Daily Archives: April 7, 2012

Hugo Nomination Thoughts, 2012

Now that the cats are out of their proverbial bag, a few thoughts.

* First, as regards my short story nomination for “The Shadow War of The Night Dragons: Book One: The Dead City: Prologue,” I want to be very clear of my thought on this nod, for this work:

AH HA HA HA HA HAH HA HA HA HAH HA HA.

This is, seriously, my favorite Hugo nomination ever. When I got the e-mail that told me the story had been nominated and did I want to accept, I literally hopped up and down, cackling like a hyena, until my daughter asked me if I was having a seizure. And then I wrote back, “I am SO VERY ACCEPTING this nomination.”

Why do I love this nomination?

1. Because it’s absurd, in the best sense of the word. The idea that a story written as an April Fool’s Day joke has gotten a Hugo nod is just delightfully nuts.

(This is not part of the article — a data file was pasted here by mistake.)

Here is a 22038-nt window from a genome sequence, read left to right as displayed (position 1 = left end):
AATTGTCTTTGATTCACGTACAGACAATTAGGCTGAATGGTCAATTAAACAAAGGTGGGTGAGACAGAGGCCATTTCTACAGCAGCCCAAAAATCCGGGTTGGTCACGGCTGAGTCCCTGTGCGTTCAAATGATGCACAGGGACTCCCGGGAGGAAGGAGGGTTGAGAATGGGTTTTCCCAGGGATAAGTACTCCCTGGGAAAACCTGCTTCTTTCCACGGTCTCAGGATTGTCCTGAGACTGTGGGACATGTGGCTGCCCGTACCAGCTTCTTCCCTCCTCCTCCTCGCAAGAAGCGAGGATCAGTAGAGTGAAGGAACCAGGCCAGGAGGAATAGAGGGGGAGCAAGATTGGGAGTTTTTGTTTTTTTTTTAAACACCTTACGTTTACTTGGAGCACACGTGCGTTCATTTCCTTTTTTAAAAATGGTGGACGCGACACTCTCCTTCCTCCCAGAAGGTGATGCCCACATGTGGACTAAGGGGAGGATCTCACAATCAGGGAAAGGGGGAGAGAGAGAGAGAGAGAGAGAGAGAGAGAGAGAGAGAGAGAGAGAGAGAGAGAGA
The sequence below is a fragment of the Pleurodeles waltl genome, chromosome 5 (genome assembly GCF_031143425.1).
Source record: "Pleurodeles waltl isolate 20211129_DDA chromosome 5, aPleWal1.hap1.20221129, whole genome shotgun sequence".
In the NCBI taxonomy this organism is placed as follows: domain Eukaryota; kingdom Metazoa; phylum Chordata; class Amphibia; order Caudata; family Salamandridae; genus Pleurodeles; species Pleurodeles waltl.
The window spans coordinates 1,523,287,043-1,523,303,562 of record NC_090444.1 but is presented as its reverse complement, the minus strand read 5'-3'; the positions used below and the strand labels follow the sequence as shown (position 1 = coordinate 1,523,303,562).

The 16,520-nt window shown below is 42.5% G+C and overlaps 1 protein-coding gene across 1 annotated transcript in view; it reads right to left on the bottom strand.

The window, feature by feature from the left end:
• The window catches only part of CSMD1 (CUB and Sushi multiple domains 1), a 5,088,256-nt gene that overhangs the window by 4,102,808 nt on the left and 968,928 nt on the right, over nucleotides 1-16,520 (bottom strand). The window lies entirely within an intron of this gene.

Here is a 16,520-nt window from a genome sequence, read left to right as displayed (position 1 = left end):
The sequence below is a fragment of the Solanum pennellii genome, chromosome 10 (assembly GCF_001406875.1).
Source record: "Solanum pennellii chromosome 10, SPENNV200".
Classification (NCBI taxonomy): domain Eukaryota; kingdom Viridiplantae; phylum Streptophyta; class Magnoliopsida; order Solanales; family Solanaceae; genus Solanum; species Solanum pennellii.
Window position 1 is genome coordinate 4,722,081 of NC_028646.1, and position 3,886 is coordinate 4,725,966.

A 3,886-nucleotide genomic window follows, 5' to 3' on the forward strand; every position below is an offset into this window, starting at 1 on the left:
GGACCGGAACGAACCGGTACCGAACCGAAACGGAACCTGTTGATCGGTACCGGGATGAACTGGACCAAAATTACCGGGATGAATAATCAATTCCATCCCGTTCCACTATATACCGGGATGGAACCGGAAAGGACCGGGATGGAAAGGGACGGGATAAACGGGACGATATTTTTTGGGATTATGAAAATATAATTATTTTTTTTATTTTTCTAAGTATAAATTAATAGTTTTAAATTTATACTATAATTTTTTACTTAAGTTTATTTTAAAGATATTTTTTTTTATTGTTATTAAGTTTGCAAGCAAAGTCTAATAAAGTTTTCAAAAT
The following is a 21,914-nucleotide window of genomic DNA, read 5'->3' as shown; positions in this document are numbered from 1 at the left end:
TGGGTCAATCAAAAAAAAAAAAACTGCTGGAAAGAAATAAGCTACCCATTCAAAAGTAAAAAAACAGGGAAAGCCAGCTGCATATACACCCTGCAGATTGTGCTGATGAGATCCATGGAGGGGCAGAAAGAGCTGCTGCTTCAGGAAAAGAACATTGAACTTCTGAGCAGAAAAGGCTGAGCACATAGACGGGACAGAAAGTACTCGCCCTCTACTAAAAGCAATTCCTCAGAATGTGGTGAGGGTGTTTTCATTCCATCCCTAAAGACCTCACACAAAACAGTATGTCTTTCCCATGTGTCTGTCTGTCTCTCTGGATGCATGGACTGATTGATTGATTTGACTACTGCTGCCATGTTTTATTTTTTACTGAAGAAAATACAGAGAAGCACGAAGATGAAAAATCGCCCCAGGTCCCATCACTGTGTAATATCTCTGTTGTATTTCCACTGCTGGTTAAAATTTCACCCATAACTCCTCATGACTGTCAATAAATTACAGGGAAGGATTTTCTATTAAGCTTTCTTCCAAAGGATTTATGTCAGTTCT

2. Because I think it’s a validation of humor in genre, i.e., that people recognize that funny is worthwhile of recognition.

3. Because in point of fact I’m proud of the story as a piece of writing. It’s a piece designed to look like a prologue to a longer work but function as a stand-alone piece of writing, and designed to look like bad writing but actually be good (or at least highly readable) writing, and to be amusing while doing all of that. Think this sort of thing is easy? Thanks, I tried to make it look so.

4. Because I think its appearance on the Hugo slate just might make some Very Serious Observers of Genre shit a brick sideways, and you have to know I’m down with that.